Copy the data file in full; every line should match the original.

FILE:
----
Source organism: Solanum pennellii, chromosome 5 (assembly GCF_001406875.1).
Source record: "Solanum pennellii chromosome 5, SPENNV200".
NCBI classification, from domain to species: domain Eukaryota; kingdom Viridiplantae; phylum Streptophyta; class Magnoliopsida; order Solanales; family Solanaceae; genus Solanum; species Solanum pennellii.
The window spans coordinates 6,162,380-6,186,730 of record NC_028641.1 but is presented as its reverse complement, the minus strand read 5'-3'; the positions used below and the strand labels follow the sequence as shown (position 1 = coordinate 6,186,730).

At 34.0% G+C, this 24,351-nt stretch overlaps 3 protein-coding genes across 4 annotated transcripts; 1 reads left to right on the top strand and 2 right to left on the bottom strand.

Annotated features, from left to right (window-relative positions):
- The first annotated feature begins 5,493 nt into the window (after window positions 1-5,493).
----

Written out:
Source organism: Solanum pennellii, chromosome 5 (assembly GCF_001406875.1).
Source record: "Solanum pennellii chromosome 5, SPENNV200".
NCBI classification, from domain to species: domain Eukaryota; kingdom Viridiplantae; phylum Streptophyta; class Magnoliopsida; order Solanales; family Solanaceae; genus Solanum; species Solanum pennellii.
The window spans coordinates 6,162,380-6,186,730 of record NC_028641.1 but is presented as its reverse complement, the minus strand read 5'-3'; the positions used below and the strand labels follow the sequence as shown (position 1 = coordinate 6,186,730).

At 34.0% G+C, this 24,351-nt stretch overlaps 3 protein-coding genes across 4 annotated transcripts; 1 reads left to right on the top strand and 2 right to left on the bottom strand.

Annotated features, from left to right (window-relative positions):
- The first annotated feature begins 5,493 nt into the window (after window positions 1-5,493).